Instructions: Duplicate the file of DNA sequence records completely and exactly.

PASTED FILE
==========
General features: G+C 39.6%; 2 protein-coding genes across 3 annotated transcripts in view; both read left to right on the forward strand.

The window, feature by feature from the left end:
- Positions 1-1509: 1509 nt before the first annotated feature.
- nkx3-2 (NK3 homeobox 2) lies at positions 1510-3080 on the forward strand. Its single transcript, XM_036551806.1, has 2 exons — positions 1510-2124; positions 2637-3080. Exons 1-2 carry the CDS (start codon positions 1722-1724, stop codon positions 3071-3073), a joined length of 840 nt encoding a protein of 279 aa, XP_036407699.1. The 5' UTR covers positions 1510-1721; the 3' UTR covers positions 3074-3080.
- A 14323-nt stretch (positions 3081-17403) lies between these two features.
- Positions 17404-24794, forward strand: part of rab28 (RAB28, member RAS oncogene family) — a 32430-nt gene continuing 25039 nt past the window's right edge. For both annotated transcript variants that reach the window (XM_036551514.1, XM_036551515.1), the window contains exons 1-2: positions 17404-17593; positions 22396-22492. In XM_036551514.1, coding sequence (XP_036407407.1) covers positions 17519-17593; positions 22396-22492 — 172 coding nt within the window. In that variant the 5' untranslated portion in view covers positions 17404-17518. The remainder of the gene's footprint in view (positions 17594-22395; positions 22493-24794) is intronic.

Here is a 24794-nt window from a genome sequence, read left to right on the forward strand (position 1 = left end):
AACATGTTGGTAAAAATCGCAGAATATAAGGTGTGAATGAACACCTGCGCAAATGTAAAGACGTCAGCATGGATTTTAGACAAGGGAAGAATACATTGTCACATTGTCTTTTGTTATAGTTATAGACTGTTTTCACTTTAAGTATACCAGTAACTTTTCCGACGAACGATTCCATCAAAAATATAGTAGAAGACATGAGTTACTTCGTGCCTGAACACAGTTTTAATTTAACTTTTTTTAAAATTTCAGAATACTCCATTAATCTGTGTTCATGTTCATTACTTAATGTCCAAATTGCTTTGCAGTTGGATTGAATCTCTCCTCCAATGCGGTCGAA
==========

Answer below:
General features: G+C 39.6%; 2 protein-coding genes across 3 annotated transcripts in view; both read left to right on the forward strand.

The window, feature by feature from the left end:
- Positions 1-1509: 1509 nt before the first annotated feature.
- nkx3-2 (NK3 homeobox 2) lies at positions 1510-3080 on the forward strand. Its single transcript, XM_036551806.1, has 2 exons — positions 1510-2124; positions 2637-3080. Exons 1-2 carry the CDS (start codon positions 1722-1724, stop codon positions 3071-3073), a joined length of 840 nt encoding a protein of 279 aa, XP_036407699.1. The 5' UTR covers positions 1510-1721; the 3' UTR covers positions 3074-3080.
- A 14323-nt stretch (positions 3081-17403) lies between these two features.
- Positions 17404-24794, forward strand: part of rab28 (RAB28, member RAS oncogene family) — a 32430-nt gene continuing 25039 nt past the window's right edge. For both annotated transcript variants that reach the window (XM_036551514.1, XM_036551515.1), the window contains exons 1-2: positions 17404-17593; positions 22396-22492. In XM_036551514.1, coding sequence (XP_036407407.1) covers positions 17519-17593; positions 22396-22492 — 172 coding nt within the window. In that variant the 5' untranslated portion in view covers positions 17404-17518. The remainder of the gene's footprint in view (positions 17594-22395; positions 22493-24794) is intronic.

Here is a 24794-nt window from a genome sequence, read left to right on the forward strand (position 1 = left end):
AACATGTTGGTAAAAATCGCAGAATATAAGGTGTGAATGAACACCTGCGCAAATGTAAAGACGTCAGCATGGATTTTAGACAAGGGAAGAATACATTGTCACATTGTCTTTTGTTATAGTTATAGACTGTTTTCACTTTAAGTATACCAGTAACTTTTCCGACGAACGATTCCATCAAAAATATAGTAGAAGACATGAGTTACTTCGTGCCTGAACACAGTTTTAATTTAACTTTTTTTAAAATTTCAGAATACTCCATTAATCTGTGTTCATGTTCATTACTTAATGTCCAAATTGCTTTGCAGTTGGATTGAATCTCTCCTCCAATGCGGTCGAA